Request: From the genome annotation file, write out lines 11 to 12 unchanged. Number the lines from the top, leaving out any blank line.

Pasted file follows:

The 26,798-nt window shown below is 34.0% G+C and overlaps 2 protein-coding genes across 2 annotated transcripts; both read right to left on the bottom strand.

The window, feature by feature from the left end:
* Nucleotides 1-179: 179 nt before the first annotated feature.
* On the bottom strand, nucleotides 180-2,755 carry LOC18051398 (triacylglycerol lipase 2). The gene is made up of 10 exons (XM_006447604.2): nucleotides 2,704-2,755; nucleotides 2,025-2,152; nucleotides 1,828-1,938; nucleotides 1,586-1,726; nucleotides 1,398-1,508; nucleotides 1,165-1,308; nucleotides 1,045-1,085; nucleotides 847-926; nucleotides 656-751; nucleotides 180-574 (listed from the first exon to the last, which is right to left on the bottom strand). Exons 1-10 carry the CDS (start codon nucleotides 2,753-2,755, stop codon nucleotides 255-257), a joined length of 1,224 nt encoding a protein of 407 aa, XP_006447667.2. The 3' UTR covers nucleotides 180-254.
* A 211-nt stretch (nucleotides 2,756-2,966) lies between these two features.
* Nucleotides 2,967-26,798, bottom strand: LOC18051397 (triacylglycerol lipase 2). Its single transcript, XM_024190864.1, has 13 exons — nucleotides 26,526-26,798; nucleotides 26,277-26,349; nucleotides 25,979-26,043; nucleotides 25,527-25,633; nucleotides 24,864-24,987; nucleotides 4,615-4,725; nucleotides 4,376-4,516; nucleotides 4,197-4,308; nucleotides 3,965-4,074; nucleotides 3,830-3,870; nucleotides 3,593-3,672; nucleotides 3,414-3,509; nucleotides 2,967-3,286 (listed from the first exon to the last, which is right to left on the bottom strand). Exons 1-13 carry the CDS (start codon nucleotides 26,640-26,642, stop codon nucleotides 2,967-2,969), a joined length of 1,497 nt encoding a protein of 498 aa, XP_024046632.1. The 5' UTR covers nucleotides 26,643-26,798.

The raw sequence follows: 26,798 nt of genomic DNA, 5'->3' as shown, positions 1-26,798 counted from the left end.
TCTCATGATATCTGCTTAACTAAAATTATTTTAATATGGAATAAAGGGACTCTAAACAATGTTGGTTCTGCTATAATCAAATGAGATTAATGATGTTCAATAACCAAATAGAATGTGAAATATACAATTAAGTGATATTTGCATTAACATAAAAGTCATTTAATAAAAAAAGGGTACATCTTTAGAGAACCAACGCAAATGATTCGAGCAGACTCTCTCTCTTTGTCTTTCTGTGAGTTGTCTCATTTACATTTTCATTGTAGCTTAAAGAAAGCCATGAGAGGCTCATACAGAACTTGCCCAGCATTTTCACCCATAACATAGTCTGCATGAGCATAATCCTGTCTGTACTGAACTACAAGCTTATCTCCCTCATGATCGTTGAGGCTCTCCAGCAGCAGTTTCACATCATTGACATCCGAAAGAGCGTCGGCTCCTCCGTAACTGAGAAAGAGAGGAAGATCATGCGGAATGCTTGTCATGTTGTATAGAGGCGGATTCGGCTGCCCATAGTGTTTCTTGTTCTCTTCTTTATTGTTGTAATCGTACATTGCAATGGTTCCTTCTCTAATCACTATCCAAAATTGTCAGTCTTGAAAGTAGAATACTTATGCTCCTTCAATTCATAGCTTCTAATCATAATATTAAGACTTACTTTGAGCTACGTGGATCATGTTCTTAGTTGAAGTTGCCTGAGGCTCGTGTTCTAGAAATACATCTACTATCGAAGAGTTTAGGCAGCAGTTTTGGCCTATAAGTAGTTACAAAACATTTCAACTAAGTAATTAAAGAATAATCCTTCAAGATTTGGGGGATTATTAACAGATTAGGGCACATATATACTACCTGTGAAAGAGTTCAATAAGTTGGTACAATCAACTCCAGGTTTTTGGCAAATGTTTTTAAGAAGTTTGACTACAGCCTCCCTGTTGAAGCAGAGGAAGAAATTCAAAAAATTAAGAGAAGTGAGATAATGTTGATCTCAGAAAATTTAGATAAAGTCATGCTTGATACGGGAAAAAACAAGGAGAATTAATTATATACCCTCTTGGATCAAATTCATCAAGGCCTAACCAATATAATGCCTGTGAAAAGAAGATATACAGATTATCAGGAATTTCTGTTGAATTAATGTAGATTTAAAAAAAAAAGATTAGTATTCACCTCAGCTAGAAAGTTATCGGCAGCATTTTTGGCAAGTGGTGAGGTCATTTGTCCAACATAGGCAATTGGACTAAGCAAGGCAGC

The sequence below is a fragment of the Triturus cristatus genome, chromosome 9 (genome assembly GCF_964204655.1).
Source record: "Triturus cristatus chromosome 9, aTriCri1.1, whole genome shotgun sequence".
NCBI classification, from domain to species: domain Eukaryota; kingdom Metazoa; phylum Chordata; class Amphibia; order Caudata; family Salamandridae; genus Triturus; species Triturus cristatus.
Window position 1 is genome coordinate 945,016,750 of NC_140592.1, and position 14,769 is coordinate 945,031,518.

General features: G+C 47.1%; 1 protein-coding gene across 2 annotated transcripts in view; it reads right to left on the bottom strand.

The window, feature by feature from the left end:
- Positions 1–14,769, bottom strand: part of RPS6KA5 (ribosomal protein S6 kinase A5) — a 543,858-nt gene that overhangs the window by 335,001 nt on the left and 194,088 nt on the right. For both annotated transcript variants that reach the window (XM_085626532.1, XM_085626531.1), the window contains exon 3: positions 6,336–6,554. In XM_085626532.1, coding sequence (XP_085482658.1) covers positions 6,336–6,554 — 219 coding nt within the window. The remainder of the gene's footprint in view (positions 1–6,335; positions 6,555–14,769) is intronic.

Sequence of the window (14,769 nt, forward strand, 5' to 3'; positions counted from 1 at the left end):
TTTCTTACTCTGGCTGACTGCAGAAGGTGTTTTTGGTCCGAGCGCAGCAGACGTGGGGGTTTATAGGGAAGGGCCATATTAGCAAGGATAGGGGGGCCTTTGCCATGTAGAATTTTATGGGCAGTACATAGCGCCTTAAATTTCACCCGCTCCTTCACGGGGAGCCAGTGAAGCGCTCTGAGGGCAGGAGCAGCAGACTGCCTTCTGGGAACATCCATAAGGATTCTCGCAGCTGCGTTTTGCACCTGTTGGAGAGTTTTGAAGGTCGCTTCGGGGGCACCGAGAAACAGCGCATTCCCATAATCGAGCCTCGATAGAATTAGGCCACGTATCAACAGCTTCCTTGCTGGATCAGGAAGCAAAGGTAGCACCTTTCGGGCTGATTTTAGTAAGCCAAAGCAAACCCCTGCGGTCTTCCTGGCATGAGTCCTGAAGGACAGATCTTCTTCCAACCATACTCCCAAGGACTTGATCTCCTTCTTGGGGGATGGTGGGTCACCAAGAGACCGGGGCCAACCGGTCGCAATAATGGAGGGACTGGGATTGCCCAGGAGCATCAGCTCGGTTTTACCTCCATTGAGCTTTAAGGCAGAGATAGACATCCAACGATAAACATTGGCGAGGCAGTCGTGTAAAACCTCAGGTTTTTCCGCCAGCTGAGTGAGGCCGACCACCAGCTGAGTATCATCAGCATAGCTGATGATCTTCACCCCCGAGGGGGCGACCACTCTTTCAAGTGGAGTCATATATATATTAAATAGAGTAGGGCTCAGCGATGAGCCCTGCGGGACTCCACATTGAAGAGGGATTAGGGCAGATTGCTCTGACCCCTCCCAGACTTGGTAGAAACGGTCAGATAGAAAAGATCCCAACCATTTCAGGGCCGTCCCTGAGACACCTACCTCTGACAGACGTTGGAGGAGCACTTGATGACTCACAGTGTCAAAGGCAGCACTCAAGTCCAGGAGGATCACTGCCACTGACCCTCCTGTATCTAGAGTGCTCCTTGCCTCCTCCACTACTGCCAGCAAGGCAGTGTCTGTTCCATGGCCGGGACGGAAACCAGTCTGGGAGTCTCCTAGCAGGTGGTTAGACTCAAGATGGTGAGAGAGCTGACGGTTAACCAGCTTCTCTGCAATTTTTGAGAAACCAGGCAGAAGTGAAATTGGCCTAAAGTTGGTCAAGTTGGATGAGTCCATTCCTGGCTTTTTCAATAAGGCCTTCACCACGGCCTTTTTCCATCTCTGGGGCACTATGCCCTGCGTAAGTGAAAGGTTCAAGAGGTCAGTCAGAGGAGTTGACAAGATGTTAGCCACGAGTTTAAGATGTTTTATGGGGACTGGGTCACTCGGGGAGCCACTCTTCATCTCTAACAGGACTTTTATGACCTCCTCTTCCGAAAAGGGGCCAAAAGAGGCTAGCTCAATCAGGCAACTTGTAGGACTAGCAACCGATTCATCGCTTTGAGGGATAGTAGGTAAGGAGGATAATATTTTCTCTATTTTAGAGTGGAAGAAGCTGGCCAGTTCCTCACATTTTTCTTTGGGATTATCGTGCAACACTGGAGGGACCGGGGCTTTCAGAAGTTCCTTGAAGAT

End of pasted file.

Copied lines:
NCBI classification, from domain to species: domain Eukaryota; kingdom Metazoa; phylum Chordata; class Amphibia; order Caudata; family Salamandridae; genus Triturus; species Triturus cristatus.
Window position 1 is genome coordinate 945,016,750 of NC_140592.1, and position 14,769 is coordinate 945,031,518.